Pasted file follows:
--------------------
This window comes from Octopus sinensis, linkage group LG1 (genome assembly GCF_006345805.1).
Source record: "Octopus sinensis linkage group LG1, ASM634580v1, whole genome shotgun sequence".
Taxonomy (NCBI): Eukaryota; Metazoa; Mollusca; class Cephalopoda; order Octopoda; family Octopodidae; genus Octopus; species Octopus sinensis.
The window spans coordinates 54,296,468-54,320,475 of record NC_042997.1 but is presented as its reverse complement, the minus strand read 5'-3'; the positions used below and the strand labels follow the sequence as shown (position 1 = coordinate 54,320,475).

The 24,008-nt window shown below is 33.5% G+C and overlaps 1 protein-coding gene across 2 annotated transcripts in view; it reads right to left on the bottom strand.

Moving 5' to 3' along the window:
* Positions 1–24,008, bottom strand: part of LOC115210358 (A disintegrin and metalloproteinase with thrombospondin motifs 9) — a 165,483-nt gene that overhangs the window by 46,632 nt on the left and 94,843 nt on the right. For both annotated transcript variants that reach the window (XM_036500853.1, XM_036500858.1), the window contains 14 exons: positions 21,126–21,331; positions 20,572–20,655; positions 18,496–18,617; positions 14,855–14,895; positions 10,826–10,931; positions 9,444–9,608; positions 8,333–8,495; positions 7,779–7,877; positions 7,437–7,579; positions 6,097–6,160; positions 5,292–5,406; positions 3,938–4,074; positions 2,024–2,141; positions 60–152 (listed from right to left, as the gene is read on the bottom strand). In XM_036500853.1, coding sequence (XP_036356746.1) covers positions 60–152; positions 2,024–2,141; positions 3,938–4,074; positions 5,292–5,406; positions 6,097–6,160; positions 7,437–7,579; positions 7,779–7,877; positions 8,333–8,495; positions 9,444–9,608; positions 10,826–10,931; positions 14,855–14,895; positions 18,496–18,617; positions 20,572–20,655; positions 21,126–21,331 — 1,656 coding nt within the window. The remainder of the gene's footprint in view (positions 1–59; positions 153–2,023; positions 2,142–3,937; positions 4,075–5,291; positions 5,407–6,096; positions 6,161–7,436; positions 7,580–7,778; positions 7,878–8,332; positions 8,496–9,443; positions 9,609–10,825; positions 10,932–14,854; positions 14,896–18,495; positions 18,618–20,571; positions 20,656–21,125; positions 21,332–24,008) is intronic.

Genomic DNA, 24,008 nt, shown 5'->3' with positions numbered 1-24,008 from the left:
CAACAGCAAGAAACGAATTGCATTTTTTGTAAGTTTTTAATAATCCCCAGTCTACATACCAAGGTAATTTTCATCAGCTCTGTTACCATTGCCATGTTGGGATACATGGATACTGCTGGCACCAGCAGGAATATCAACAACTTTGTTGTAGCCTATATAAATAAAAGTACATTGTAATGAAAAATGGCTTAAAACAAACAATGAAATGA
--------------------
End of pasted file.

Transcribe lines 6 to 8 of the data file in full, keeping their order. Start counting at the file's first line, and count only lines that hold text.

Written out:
Moving 5' to 3' along the window:
* Positions 1–24,008, bottom strand: part of LOC115210358 (A disintegrin and metalloproteinase with thrombospondin motifs 9) — a 165,483-nt gene that overhangs the window by 46,632 nt on the left and 94,843 nt on the right. For both annotated transcript variants that reach the window (XM_036500853.1, XM_036500858.1), the window contains 14 exons: positions 21,126–21,331; positions 20,572–20,655; positions 18,496–18,617; positions 14,855–14,895; positions 10,826–10,931; positions 9,444–9,608; positions 8,333–8,495; positions 7,779–7,877; positions 7,437–7,579; positions 6,097–6,160; positions 5,292–5,406; positions 3,938–4,074; positions 2,024–2,141; positions 60–152 (listed from right to left, as the gene is read on the bottom strand). In XM_036500853.1, coding sequence (XP_036356746.1) covers positions 60–152; positions 2,024–2,141; positions 3,938–4,074; positions 5,292–5,406; positions 6,097–6,160; positions 7,437–7,579; positions 7,779–7,877; positions 8,333–8,495; positions 9,444–9,608; positions 10,826–10,931; positions 14,855–14,895; positions 18,496–18,617; positions 20,572–20,655; positions 21,126–21,331 — 1,656 coding nt within the window. The remainder of the gene's footprint in view (positions 1–59; positions 153–2,023; positions 2,142–3,937; positions 4,075–5,291; positions 5,407–6,096; positions 6,161–7,436; positions 7,580–7,778; positions 7,878–8,332; positions 8,496–9,443; positions 9,609–10,825; positions 10,932–14,854; positions 14,896–18,495; positions 18,618–20,571; positions 20,656–21,125; positions 21,332–24,008) is intronic.

Genomic DNA, 24,008 nt, shown 5'->3' with positions numbered 1-24,008 from the left: